Biden adviser shrugs off filibuster, reconciliation concerns about stimulus: Americans ‘couldn’t care less’
Jared Bernstein, a member of President Biden‘s Council of Economic Advisers, claimed that passing the next round of coronavirus relief legislation is so important that Americans are not concerned with how it happens.
Biden, who supports a $1.9 trillion package, is facing opposition from Republicans, who prefer a leaner, more targeted approach. While the president has pushed a message of unity in the early days of his administration, some Democratic lawmakers are looking to keep Republicans out of the process if they do not get on board.
“Look, the American people really couldn’t care less about budget process, whether it’s regular order, bipartisanship, whether it’s filibuster, whether it’s reconciliation,” Bernstein told “Fox News Sunday,” stressing that people “need relief and they need it now.”
Sen. Bernie Sanders, I-Vt., who will be heading the Senate Budget Committee, has said that Democrats can push their relief plan through the budget without Republicans via a process known as reconciliation. That process, which is reserved for tax and fiscal matters, is not subject to the filibuster and therefore allows for Democrats to pass their plan with their 50 senators and Vice President Kamala Harris’s tie-breaking vote.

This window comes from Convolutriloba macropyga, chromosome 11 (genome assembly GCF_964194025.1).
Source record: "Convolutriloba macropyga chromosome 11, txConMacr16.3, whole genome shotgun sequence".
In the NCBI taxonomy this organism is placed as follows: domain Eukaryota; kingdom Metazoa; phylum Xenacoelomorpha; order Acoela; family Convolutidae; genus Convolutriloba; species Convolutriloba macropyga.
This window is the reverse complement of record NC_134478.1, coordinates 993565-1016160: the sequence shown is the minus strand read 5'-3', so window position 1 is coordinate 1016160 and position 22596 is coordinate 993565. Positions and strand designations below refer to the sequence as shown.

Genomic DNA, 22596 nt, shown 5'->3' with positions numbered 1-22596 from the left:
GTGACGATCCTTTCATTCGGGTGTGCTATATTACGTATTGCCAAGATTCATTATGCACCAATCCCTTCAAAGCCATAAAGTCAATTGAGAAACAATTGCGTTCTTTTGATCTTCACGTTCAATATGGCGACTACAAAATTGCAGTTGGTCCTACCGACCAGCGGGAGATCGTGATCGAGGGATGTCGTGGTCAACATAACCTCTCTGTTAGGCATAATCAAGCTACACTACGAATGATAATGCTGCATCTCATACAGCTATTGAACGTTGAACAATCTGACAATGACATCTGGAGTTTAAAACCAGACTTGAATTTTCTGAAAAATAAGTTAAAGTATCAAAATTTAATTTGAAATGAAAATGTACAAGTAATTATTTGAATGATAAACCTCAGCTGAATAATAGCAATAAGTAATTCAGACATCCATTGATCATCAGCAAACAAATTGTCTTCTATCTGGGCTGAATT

“If Republicans are willing to work with us to address that crisis, welcome – let’s do it,” Sanders told CNN last Sunday. “But what we cannot do is wait weeks and weeks and months to go forward. We’ve got to act now.”
Bernstein said that Biden is “willing to negotiate” with Republicans, as a group of 10 GOP senators announced support Sunday for a $600 billion package, but claimed that part of why it is so urgent to pass relief is to avoid a spike in unemployment.
“If we don’t get this package as designed out the door quickly, we risk having four million fewer jobs at the end of this year,” he said, citing Moody’s, adding that failure to act swiftly would “risk taking a year longer to get to full employment.”
Bernstein claimed that this is merely in accordance with where the market is already leaning, and will result in future jobs.
“Not only are there many more jobs in the climate agenda,” Bernstein said, “but this is something where the market is already moving in this direction.”
Bernstein cited General Motors’ push to move toward battery-powered cars.
Meanwhile, Republicans such as Montana Gov. Gianforte and Sen. Ted Cruz, R-Texas, have criticized Biden for taking action that has serious consequences right now. Gianforte lamented the tax revenue that will now be lost. Cruz has grilled Biden’s candidate picks over the pipeline decision, which is estimate to result in 11,000 lost jobs. Any possible employment gains are merely projections that would not necessarily give jobs to the same people who are losing them now, he has said.
Bernstein pressed the notion that the U.S. will ultimately see “four million more jobs” if Congress passes the president’s agenda.